Three Miami students named CLS scholarship recipients

a photo of three girls side by side

By Rachel Berry

Three Miami University students — junior international studies and French double major Sydney Chuen, sophomore international studies and comparative religion double major Inaara Ladha, and junior international studies and German double major Sophia Pauken — have been offered the Critical Language Scholarship (CLS). This competitive scholarship fully funds a summer immersion program for languages not commonly taught in the United States.

The CLS is intended to increase the number of students who are mastering languages the government deems critical, said Karla Guinigundo, Director of Global Partnerships and CLS advisor at Miami. The program focuses on non-European languages such as Arabic, Chinese, Japanese, Indonesian, Persian, Korean and Hindi.

Guinigundo said this is a “strong year,” with three Miami students chosen for the program.

“The critical language scholarship is well known nationally as the scholarship students who are serious about language acquisition pursue," Guinigundo said. “It’s always encouraging when we have students who are very seriously focused on some of the less commonly taught languages and really motivated to reach a higher fluency through intense programs such as CLS.”

The students will spend their summer at a state department language institute in the country they are assigned. Students apply for a certain language and denote their skill level, and then they are placed in one of the countries where a program in that language is offered.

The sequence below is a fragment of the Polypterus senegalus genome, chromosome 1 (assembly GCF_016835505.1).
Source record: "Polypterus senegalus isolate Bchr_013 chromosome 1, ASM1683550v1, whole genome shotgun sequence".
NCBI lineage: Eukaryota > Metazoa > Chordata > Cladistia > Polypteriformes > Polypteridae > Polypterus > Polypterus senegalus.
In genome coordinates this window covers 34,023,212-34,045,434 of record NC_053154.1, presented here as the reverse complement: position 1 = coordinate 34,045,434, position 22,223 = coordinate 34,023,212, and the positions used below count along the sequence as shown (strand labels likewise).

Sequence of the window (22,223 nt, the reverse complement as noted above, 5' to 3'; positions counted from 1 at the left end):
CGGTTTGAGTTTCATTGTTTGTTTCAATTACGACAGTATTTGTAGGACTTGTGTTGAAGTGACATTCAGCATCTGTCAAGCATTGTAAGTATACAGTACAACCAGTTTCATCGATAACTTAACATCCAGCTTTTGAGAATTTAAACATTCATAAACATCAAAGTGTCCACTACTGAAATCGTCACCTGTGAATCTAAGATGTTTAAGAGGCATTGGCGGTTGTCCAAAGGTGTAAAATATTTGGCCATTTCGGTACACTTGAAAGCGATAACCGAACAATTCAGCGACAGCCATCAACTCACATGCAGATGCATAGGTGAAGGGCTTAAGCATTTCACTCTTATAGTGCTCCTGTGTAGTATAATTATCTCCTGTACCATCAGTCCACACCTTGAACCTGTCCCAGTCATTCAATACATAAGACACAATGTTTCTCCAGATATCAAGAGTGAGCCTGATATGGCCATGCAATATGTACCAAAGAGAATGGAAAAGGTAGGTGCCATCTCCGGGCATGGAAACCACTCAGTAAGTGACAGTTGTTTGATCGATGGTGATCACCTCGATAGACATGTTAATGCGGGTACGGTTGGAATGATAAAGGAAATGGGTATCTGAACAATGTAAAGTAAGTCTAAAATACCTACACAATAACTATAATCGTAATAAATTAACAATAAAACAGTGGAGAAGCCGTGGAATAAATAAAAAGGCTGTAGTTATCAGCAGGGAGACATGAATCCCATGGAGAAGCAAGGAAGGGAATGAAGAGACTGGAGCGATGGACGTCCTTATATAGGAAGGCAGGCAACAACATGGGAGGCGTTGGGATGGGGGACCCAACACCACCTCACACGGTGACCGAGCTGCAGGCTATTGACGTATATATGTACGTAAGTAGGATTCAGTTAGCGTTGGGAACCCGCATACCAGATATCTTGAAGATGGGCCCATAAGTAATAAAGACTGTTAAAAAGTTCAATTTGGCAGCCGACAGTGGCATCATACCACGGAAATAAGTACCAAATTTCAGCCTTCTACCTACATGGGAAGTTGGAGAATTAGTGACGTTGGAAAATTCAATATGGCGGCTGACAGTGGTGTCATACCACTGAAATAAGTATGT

While they are there, the students will be solely focused on learning the language.

Chuen will be studying Arabic at the Noor Majan Training Institute (NMTL) in Ibri, Oman.

“You’re literally just there to learn Arabic, which is kind of the reason that I wanted to do it anyways because you need complete immersion and you need complete focus to be able to do something like this,” Chuen said.

Chuen was studying abroad in Paris, France, when she received the email saying she had been accepted into the CLS program.

“I was so happy,” Chuen said. “I called everybody all right at once. It was such an exciting moment.”

Pauken will be studying Arabic in Tangier, Morocco. 

She completed a similar program, the National Security Language Initiative for Youth, while she was in high school and spent eight months studying Hindi in India. When she came to Miami, she started studying Arabic instead and fell in love with the language.

"I wanted to apply for CLS because the only way to really master a critical language like Arabic is to be fully immersed and to have that intensive 8-hour-a-day studying," Pauken said. "I knew that even though it would be really difficult, I needed to put myself through something like that to truly master the language." 

Ladha was chosen for Hindi and will be staying in Jaipur, Rajasthan in India.

She is studying both Arabic and Hindi and chose to apply for the CLS Hindi program because Miami does not offer courses in the language. Ladha is interested in migration studies and hopes to use her language skills in a future career.

“When you learn a new language, in my opinion, I think you learn how and in what pathways people can think, just by the way they speak the way they can formulate their words and their idioms, and I think when you gain access to that, you can really connect with people more and produce more meaningful solutions to issues that affect many people,” Ladha said. 

Looking for opportunities similar to CLS? Learn more about scholarships abroad!